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Insights into the kinematic Cenozoic evolution of the Basin and Range-Colorado Plateau transition from coincident seismic refraction and reflection data

Jill McCarthy and Tom Parsons
Insights into the kinematic Cenozoic evolution of the Basin and Range-Colorado Plateau transition from coincident seismic refraction and reflection data
Geological Society of America Bulletin (June 1994) 106 (6): 747-759

Abstract

Estimates of surface extension in the southern Basin and Range province and transition into the Colorado Plateau range from a few percent to several hundred percent locally, yet the crustal thickness varies perhaps only 10 - 15 km across these provinces. Within the southern Basin and Range and the metamorphic core complex belt, extremely extended crust is directly juxtaposed against equally thick (or thinner) crust that underwent far milder extension. Unless preextension crustal thickness varied dramatically over a short distance, the crust must have maintained its thickness during extension, through mechanisms that involve crustal flow and magmatism. We employ a 300-km-long profile of seismic refraction and coincident vertical-incidence reflection data to investigate the geophysical signature of these processes from the extended southern Basin and Range province to the unextended Colorado Plateau. By integrating the seismic velocity with the pattern of reflectivity along the profile, we estimate the amounts of Tertiary magmatism and flow that have occurred. We estimate an upper bound of 8 km of mafic material intruded beneath the metamorphic core complex belt and 4 and 5 km of intruded material beneath the Transition Zone and southern Basin and Range province, respectively. We emphasize that this 8-km estimate is strictly an upper bound, and that the actual amount of magmatism was probably less (3 to 4 km). We further speculate that several kilometers of silicic rock was added to the metamorphic core complex belt via ductile flow. As suggested by numerous numerical models of crustal extension, we conclude that a mobile, felsic midcrustal layer accommodated most of this crustal flow. This ductile midcrustal layer appears to be thickest beneath the most extended terranes and thinnest beneath the less extended Transition Zone and Colorado Plateau. In contrast, the lowermost crust appears to have thinned passively in an amount that corresponds more directly to the regional surface extension.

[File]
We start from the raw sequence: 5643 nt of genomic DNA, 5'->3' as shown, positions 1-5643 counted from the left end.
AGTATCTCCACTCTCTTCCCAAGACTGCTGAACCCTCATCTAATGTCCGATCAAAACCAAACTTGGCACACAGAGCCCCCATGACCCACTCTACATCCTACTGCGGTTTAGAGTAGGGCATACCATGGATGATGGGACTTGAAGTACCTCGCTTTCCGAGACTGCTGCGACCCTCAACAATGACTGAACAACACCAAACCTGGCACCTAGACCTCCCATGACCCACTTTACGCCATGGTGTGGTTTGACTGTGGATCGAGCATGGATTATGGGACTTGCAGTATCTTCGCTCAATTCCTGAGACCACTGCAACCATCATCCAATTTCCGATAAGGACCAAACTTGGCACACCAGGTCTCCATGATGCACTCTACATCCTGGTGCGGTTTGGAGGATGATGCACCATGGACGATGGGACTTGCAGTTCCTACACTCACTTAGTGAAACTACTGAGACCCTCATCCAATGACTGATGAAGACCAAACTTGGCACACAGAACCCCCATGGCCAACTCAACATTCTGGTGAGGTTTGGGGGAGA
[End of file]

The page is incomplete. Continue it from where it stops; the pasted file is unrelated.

ISSN: 0016-7606
EISSN: 1943-2674
Coden: BUGMAF
Serial Title: Geological Society of America Bulletin
Serial Volume: 106
Serial Issue: 6
Title: Insights into the kinematic Cenozoic evolution of the Basin and Range-Colorado Plateau transition from coincident seismic refraction and reflection data
Affiliation: U. S. Geological Survey, Menlo Park, CA, United States
Pages: 747-759
Published: 199406
Text Language: English
Publisher: Geological Society of America (GSA), Boulder, CO, United States
References: 88
Accession Number: 1994-032692
Categories: Structural geologyApplied geophysics
Document Type: Serial
Bibliographic Level: Analytic
Illustration Description: sects., sketch maps
N31°15'00" - N37°00'00", W115°00'00" - W109°00'00"
N29°00'00" - N43°30'00", W122°00'00" - W102°30'00"
N33°40'00" - N40°30'00", W114°00'00" - W106°19'60"
Country of Publication: United States
Secondary Affiliation: GeoRef, Copyright 2019, American Geosciences Institute. Reference includes data supplied by the Geological Society of America, Boulder, CO, United States
Update Code: 199415
Program Name: USGSOPNon-USGS publications with USGS authors
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